Dog and Cat, written and directed by Robert K. Omura. One of the funniest films I’ve seen in a long time. Very cinematic, with sparse dialogue, this film shows us what can happen when a mom leaves her two kids in the van with their loopy uncle while she goes Christmas shopping. The kids fight like cats and dogs (hence the title) and the uncle can’t begin to control them. The look on his face as he asks, “When is your mommy coming back?” is classic. Great acting by the entire cast, authentic sibling rivalry, and a hysterical (but, happy) ending make this film a favorite.

Watch Your Tongue, written and directed by Nasser Marghalani. This film about a young soccer player and his difficult relationship with his father is thought-provoking on many levels. Despite having been taught to honor his parents at Islamic school, the boy continually disrespects his dad as the father rushes to get him to soccer try-outs on time. The well-meaning dad embarrasses the boy, not only because the dad is handicapped, but also because he questions and second-guesses the soccer coaches. It takes a near tragedy to bring the boy and his dad back together---one that reveals to us that “watch your tongue” means more than just being careful what you say.

Lulu, written and animated by Brittany Itsuno. This is the first animated film by an ACM student to be shown at HIFF. I don’t know the technical term for this type of animation, so I’ll describe it as minimalist, with characters drawn in sweeping black strokes on a white background. Brittany told us that about 800 drawings went to make up the four-minute film. The story is about Lulu and her two pets---straightforward, but powerfully poignant. What struck me about this film was the way the emotions of the characters were clearly conveyed with the simple, classic lines. This takes more than artistic talent----it demands the heart of a storyteller. If Disney isn’t already knocking on Brittany’s door, they will be soon.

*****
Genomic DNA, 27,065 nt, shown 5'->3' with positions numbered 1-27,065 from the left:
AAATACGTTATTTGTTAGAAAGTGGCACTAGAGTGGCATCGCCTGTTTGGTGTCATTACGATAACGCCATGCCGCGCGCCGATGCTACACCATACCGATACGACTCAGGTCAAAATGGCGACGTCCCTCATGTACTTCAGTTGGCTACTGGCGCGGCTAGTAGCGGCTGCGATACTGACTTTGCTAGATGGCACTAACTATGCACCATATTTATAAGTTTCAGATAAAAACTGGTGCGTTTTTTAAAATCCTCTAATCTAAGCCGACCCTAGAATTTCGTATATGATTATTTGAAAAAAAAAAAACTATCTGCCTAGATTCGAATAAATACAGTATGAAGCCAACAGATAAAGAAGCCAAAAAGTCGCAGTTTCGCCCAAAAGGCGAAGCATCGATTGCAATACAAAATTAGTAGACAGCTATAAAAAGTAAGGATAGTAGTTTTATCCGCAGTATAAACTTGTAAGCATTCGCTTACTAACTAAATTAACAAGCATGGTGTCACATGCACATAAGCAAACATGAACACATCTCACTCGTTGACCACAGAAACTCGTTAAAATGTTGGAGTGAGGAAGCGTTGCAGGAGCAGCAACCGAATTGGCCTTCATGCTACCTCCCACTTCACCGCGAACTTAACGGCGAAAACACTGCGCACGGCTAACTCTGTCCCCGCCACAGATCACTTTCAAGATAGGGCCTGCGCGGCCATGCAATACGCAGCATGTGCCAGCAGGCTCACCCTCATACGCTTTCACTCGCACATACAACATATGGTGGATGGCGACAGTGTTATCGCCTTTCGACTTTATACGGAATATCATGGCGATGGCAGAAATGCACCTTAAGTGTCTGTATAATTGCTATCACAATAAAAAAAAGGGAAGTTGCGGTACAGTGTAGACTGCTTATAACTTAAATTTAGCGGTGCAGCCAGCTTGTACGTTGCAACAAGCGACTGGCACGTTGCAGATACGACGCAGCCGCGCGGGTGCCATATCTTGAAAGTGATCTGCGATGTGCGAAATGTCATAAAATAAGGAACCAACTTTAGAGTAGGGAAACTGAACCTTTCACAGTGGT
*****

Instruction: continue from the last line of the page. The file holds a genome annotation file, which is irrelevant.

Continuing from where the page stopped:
Jixiang Junction, by Kevyn Fong and Gloria Pan Huijia. This film, told in two-parts, is the result of an unprecedented art exchange between the University of Hawaii and Shanghai University’s School of Film and Television. Shot in Shanghai, it is the story of two girls. The first sits in the park sketching and discovers that what she draws comes to life. She tries to draw objects to improve the lives of the other people in the park (with varying success). The second part is about a girl and her stormy relationship with her mother. The mother wants the girl to be practical; and, the girl wants to go out and have fun. As with Nasser’s film, it takes a near tragedy to make them appreciate each other. Kevyn and Gloria do an excellent job of revealing unique Chinese cultural twists on these classic relational themes.

After the screening, I spoke briefly with Tom Brislin, the chairman of ACM, and congratulated him on a job well done by his students. Tom told me that the mission of ACM is to “create a new generation of Hawaii-based filmmakers” who will tell “original and authentic stories.” Based on these seven films, I’d say, “Mission accomplished, Tom!”

Learn more about ACM at their website: And, to keep up with the next film festival here in Hawaii, follow along at:

For more information, please visit Sandy's TNNW Bio.